Parenting Books

Before you think that I am some kind of overachiever, I read a lot of parenting books for work. But I also like to read them for me, who am I kidding. Here are the ones that helped me the most this year.

The Power of Showing Up:: How Parental Presence Shapes Who Out Kids Become and How Their Brains Get Wired by Daniel J. Siegel and Tina Payne Bryson

I am a fangirl of Dr. Siegel and Dr. Payne Bryson, and I’ve read all of the books they’ve written together. I am also very interested in attachment theory as a professional and a parent. This book is the most accessible overview of attachment, how it affects us as parents, and how we can build it with our children. Simple, brain based explanations, practical tips, and things to apply right away in our parenting. Would recommend it to any parent, or anyone who works with children. 

Like a Mother:: A Feminist Journey Through the Science and Culture of Pregnancy by Angela Garbes

I was pregnant for much of 2020 with my second child, so this was a great read for the stage I was in this year. Garbes’ exploration of the culture, science, and emotions surrounding pregnancy and early motherhood is entertaining, educational, and thought provoking. I had many an “ah ha” moment thinking…”so that’s why we do it that way”. If you are pregnant or planning to become pregnant and want to be empowered to navigate the systems of healthcare, mom shaming, and the internet, pick this up.

Voice Lessons for Parents:: What to Say, How to Say It, and When to Listen by Dr. Wendy Mogel

This year was my second read of this book, and what I anticipate will be the second of many to come. Dr. Wendy Mogel breaks down how to communicate and interact with your child by age, developmental stage, and gender. She is direct, honest, funny, and chock full of practical information. I’ve referred to this book countless times already as a parent and a professional, and I can’t recommend it highly enough.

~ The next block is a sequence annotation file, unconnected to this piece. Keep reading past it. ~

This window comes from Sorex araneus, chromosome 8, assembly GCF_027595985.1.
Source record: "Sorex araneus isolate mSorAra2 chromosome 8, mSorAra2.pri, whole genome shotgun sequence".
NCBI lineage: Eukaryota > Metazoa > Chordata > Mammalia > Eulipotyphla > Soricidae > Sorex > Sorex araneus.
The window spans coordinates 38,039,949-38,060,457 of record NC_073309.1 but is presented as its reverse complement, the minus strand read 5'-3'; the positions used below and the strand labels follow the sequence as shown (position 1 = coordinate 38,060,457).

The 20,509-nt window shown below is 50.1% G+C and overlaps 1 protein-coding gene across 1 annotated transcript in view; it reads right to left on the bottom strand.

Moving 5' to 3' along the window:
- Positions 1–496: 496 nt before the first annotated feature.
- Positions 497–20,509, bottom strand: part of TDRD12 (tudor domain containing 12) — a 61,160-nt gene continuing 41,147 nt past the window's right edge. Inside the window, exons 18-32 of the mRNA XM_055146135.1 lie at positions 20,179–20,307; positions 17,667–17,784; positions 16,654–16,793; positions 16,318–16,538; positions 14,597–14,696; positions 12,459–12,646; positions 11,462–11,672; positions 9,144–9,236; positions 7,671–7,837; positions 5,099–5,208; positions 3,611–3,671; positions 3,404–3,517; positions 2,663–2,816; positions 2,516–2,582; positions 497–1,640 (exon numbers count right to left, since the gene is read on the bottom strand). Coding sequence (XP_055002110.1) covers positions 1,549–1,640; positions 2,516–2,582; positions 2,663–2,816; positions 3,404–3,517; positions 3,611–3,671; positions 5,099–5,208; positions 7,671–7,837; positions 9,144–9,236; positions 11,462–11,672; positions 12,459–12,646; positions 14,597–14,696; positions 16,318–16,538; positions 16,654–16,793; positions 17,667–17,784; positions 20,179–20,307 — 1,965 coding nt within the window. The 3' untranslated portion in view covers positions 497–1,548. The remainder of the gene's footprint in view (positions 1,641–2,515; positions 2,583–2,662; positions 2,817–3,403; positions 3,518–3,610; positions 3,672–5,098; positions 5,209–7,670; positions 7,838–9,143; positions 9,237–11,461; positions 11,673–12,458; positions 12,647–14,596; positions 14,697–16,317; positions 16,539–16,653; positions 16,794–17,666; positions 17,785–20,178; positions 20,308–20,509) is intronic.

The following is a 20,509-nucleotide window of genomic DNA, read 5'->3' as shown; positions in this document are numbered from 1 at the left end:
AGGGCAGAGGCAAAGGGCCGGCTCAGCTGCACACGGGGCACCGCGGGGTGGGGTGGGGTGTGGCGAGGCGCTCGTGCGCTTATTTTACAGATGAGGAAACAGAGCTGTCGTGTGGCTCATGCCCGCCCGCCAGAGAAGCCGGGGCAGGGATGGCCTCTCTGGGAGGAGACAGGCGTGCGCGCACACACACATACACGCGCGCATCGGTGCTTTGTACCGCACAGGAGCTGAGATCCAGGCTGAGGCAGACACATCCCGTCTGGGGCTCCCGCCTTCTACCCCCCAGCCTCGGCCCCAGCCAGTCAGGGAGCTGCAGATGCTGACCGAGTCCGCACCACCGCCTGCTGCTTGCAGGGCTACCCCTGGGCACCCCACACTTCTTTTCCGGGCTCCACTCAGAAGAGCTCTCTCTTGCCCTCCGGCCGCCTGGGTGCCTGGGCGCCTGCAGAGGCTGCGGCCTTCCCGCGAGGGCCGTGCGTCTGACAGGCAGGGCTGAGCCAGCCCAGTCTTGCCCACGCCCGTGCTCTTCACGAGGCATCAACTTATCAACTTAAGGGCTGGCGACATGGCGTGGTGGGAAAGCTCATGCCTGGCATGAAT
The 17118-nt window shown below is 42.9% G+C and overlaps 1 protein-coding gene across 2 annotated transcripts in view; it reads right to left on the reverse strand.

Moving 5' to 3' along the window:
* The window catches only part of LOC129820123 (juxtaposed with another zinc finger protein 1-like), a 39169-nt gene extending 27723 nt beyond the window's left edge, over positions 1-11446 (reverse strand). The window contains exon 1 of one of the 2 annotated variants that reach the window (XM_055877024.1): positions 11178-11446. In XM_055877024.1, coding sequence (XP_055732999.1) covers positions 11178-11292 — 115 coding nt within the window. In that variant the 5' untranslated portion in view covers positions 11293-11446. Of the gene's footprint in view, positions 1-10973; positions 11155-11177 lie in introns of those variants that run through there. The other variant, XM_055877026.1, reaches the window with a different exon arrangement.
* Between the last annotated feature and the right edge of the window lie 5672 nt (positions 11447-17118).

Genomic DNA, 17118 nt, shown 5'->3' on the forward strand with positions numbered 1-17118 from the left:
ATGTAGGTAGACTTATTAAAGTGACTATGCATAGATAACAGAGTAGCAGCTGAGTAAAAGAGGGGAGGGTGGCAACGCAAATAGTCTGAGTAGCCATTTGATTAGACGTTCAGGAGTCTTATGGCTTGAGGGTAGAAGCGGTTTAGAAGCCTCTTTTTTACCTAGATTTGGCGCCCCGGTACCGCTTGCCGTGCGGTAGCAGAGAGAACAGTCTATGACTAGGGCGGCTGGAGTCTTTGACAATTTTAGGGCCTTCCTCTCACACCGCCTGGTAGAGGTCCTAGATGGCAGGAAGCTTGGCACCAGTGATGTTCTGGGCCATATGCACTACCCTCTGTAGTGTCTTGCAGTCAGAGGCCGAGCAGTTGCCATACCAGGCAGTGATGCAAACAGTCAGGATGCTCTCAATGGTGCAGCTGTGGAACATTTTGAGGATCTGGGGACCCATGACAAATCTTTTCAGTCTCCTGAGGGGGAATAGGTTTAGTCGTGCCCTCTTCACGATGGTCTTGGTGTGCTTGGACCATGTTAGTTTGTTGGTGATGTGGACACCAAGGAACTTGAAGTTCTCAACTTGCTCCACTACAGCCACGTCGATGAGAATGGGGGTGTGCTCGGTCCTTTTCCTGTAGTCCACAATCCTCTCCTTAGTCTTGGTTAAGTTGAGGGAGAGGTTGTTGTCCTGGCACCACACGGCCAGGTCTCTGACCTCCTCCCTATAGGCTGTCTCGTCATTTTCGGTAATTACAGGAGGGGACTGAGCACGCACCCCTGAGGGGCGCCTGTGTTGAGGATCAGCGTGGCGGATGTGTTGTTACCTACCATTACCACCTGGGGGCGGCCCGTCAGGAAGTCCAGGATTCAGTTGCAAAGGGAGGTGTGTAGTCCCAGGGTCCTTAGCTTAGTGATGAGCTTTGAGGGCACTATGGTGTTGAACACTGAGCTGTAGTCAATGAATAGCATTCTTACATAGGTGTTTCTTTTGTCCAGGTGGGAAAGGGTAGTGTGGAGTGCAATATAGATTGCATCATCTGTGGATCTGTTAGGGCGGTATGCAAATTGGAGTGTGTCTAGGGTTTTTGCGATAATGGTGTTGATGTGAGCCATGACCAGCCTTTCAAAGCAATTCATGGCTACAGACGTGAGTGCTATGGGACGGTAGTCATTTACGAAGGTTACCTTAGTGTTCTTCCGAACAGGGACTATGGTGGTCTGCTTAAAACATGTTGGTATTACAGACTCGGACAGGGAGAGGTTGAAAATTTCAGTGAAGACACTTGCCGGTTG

Peaceful Parent, Happy Siblings:: How to Stop the Fighting and Raise Friends for Life by Dr. Laura Markham

I frequent Dr. Laura’s website for tips, tricks, and solidarity about all of the stages of parenting. I am an only child and with our oldest becoming a big sister this year, I wanted something that would let me know what to expect and help me navigate that transition with her. This book was it. With kindness, compassion, and science, Dr. Laura puts you in the shoes of your child and helps you to understand what siblinghood is like from their perspective. It has helped me discern what is normal and what is not with the transition to two kids, and most importantly has made me more patient and compassionate with my oldest when she is struggling. 

Now on to the new list for 2021! Happy reading friends. 

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Lindsay Garrett
Lindsay G. was born and raised in Fort Worth, Texas, and she and her husband headed south to Spring in June of 2016. As a clinical social worker, she works full time with families growing their families through adoption. Lindsay met her husband John when they were both camp counselors. They welcomed their future little campers G in December 2017 and R in 2020. Lindsay is constantly reading, researching at least one new thing, and attempting to organize her life through bullet journaling. Her first book, Parent Goals: The Millennial’s Guide to New Parent Preparedness will be published in November 2021. In her free time, she enjoys binging Gilmore Girls on a loop, baking, and running in the Houston area’s beautiful parks. Check out her website for parenting prep, support, and more.